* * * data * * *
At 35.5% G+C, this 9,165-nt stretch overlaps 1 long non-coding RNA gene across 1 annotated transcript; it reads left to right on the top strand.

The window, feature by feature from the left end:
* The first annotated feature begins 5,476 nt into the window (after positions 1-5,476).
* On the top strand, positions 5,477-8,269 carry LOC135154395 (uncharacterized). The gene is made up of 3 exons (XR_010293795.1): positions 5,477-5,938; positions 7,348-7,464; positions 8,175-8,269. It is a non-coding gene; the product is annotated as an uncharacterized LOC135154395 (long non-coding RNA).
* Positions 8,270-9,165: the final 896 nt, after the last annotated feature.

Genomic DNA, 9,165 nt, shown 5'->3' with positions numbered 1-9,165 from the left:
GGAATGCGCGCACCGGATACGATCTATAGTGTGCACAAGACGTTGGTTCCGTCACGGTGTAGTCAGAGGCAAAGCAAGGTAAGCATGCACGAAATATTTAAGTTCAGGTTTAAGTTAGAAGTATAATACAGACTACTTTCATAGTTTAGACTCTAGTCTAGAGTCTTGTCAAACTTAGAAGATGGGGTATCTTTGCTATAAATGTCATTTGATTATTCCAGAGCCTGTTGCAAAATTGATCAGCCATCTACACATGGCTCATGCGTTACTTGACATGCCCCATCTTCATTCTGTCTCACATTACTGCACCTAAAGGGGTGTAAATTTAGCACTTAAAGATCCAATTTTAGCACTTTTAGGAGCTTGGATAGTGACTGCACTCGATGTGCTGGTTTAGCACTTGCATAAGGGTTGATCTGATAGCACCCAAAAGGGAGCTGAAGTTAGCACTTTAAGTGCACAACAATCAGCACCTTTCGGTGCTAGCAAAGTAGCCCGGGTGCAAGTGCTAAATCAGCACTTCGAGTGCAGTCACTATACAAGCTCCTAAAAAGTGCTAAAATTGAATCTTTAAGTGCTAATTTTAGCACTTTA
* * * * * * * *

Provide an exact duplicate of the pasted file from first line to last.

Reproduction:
At 35.5% G+C, this 9,165-nt stretch overlaps 1 long non-coding RNA gene across 1 annotated transcript; it reads left to right on the top strand.

The window, feature by feature from the left end:
* The first annotated feature begins 5,476 nt into the window (after positions 1-5,476).
* On the top strand, positions 5,477-8,269 carry LOC135154395 (uncharacterized). The gene is made up of 3 exons (XR_010293795.1): positions 5,477-5,938; positions 7,348-7,464; positions 8,175-8,269. It is a non-coding gene; the product is annotated as an uncharacterized LOC135154395 (long non-coding RNA).
* Positions 8,270-9,165: the final 896 nt, after the last annotated feature.

Genomic DNA, 9,165 nt, shown 5'->3' with positions numbered 1-9,165 from the left:
GGAATGCGCGCACCGGATACGATCTATAGTGTGCACAAGACGTTGGTTCCGTCACGGTGTAGTCAGAGGCAAAGCAAGGTAAGCATGCACGAAATATTTAAGTTCAGGTTTAAGTTAGAAGTATAATACAGACTACTTTCATAGTTTAGACTCTAGTCTAGAGTCTTGTCAAACTTAGAAGATGGGGTATCTTTGCTATAAATGTCATTTGATTATTCCAGAGCCTGTTGCAAAATTGATCAGCCATCTACACATGGCTCATGCGTTACTTGACATGCCCCATCTTCATTCTGTCTCACATTACTGCACCTAAAGGGGTGTAAATTTAGCACTTAAAGATCCAATTTTAGCACTTTTAGGAGCTTGGATAGTGACTGCACTCGATGTGCTGGTTTAGCACTTGCATAAGGGTTGATCTGATAGCACCCAAAAGGGAGCTGAAGTTAGCACTTTAAGTGCACAACAATCAGCACCTTTCGGTGCTAGCAAAGTAGCCCGGGTGCAAGTGCTAAATCAGCACTTCGAGTGCAGTCACTATACAAGCTCCTAAAAAGTGCTAAAATTGAATCTTTAAGTGCTAATTTTAGCACTTTA